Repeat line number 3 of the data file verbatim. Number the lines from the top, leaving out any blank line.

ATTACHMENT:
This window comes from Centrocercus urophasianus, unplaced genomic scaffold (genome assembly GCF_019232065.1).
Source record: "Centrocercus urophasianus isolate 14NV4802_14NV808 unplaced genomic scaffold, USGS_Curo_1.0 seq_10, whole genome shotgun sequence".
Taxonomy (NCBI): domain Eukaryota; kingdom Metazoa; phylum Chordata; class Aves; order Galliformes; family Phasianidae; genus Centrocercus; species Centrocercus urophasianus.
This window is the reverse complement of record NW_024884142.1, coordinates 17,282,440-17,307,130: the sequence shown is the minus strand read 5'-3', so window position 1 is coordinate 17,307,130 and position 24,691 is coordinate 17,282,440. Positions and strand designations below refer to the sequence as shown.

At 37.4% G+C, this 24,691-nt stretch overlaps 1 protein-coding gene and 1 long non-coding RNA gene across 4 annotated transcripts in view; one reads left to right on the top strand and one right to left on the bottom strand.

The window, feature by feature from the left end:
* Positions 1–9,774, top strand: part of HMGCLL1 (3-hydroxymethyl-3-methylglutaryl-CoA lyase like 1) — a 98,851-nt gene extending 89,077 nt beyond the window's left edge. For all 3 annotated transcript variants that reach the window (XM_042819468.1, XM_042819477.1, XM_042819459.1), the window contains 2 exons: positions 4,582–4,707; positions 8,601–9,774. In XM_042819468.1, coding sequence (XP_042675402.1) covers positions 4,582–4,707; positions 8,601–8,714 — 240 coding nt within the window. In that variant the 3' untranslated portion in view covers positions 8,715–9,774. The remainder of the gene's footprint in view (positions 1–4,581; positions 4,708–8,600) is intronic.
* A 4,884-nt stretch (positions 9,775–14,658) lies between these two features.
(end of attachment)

Taxonomy (NCBI): domain Eukaryota; kingdom Metazoa; phylum Chordata; class Aves; order Galliformes; family Phasianidae; genus Centrocercus; species Centrocercus urophasianus.